“Dr. Bradt asked each child to select from a variety of musical instruments and mimic what pain might sound like. She asked them, “Which of these instruments sound most like the pain you’re having right now? Does your pain have a beat? How strong/ intense is your pain right now?”. Bradt improvised around those sounds and asked the child to suggest modifications to create sounds that were more resonant with the sensation of pain. Once the child agreed that the sound match was accurate, Bradt attempted to improvise sounds that soothed, or represented “pain-healing sounds.” She played with these new sounds and instruments until the child agreed that the effect was soothing”. (Hanser 2016)
Music creates a special space that supports free expression. The border between inside and outside of the soul is loosening from the physical body and new integration processes are made possible. Music therapy works at the level of thinking, feeling, willing, psychological and vital forces, between conscious and unconscious psychological experiences as well as between different senses.
Music therapy is a kind of illness prevention as well. In the healing process, one needs both medical and therapeutic help. The impulse towards health needs to arise from one’s own will and cannot be forced upon from the outside Music therapy can be used to support the will of the individual to change. In this change, the personality has a chance to develop further.
Following are general steps taken in the anthroposophical music therapy process:
– formulate the direction of treatment
– doing the treatment
– evaluation and writing a report
These are outer states of a therapeutic process. The patient undergoes inner steps of development in this process. Detailed and clear observation is needed to determine the needs of the individual and what can meet the needs effectively.
There has to be a good balance of rational thinking and intuition during therapy. The rational aspect is stronger in diagnostics. There is more intuitive element during the actual treatment for eg what instrument and musical elements to use. Deep listening and observation are important to determine the impulses coming from the individual and the developmental direction that he or she would like to take. When intuition is given space to flourish, the therapeutic process gains depth. A critical review is useful after the therapy as a reflection to give the possibility of change in the therapeutic process to better support the individual.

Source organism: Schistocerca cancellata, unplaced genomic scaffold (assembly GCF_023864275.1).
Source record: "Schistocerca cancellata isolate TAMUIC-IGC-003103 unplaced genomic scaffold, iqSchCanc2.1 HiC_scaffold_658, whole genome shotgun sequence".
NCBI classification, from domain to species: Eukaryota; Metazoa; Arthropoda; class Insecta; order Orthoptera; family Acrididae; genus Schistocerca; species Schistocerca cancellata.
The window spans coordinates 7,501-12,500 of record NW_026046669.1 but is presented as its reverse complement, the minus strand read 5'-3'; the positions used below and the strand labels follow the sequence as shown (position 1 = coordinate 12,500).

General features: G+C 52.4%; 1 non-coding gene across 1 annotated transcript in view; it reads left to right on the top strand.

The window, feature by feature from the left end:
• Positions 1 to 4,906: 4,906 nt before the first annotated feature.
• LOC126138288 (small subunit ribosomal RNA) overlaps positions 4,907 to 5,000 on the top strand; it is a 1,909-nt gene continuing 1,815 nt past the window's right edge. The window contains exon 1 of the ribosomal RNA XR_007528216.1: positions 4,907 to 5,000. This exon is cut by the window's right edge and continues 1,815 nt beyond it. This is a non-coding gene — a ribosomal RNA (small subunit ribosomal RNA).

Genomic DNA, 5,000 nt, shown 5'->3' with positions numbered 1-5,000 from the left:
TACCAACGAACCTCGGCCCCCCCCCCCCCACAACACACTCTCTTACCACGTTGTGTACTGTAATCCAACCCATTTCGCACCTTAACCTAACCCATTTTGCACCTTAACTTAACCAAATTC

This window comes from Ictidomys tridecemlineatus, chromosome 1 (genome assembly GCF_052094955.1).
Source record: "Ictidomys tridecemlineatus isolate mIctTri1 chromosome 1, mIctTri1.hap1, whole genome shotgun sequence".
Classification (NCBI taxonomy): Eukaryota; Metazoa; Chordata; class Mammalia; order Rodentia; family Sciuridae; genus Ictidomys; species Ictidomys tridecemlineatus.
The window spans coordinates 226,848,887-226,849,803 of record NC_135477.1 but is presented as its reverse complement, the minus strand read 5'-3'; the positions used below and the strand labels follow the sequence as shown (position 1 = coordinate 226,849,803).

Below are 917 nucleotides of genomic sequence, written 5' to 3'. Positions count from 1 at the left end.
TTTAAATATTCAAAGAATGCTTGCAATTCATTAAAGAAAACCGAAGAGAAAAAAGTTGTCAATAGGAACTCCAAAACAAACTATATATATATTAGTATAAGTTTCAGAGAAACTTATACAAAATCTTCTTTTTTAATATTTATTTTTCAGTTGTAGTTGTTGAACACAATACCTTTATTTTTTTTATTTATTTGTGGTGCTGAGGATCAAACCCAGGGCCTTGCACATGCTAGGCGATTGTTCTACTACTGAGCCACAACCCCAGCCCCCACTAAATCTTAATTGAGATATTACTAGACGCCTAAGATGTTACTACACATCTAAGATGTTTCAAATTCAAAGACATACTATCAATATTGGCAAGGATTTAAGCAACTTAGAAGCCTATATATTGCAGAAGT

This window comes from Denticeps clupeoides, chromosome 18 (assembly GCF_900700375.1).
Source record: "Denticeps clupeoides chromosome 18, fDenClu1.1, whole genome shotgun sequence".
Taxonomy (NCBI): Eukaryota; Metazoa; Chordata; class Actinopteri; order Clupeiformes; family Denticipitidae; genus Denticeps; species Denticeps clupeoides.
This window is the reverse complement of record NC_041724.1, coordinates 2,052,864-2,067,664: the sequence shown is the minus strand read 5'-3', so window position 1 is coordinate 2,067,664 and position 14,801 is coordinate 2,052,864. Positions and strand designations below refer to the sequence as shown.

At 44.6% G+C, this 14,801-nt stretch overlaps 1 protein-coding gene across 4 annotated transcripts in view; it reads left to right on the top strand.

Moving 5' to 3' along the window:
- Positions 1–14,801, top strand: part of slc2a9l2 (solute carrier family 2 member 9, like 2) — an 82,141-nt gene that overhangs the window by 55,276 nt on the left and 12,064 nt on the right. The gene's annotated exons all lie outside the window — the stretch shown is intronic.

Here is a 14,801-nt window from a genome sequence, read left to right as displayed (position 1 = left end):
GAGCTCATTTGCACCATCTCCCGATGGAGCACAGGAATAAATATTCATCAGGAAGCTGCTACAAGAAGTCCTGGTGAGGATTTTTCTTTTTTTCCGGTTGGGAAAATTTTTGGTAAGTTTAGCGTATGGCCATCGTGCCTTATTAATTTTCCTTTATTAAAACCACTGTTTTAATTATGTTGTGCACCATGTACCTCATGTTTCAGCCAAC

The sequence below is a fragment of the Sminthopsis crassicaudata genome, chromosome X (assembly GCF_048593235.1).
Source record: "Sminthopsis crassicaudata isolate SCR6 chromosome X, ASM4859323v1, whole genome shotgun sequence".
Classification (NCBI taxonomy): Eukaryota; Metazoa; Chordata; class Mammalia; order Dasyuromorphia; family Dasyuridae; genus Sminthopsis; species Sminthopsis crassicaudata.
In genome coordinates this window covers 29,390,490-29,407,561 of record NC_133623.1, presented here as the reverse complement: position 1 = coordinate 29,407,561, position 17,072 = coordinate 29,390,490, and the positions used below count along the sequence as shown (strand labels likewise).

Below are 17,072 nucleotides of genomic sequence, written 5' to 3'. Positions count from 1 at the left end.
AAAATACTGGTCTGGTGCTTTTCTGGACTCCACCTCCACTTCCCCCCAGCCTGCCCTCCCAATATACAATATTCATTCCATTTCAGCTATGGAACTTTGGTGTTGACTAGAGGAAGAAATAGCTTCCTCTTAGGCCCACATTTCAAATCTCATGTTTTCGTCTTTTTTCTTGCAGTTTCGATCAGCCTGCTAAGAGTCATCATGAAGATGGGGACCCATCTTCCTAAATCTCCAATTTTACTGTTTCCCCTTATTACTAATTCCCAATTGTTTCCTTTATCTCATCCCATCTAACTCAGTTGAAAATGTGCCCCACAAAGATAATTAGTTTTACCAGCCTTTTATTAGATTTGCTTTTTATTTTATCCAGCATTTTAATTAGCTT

In the diagnostics, it is important to have a rich image of the individual built by perceptions of what the problem is. The musical medium is chosen and there is a question if the individual in his or her subjective experience can accept the musical instrument and elements chosen. The musical instrument becomes effective when the will of the individual can connect with it. This is a research process to find together with the individual which musical elements connect best with him or her. The therapist should proceed with the actual treatment in a meditative and intuitive manner towards the individual rather than rigidly following a formulaic process.
When there is a team of therapists to work on the same individual, then everyone can contribute their own observations which can give a well-rounded image of the individual and helps in the inspiration to search for what to do in the actual treatment.
The soul is always singing, playing and improvising. It needs to be set free, has an outward expression, being creative, have fun and enjoy. Music can give structure to the soul processes which are out of balance and bring them into balance again.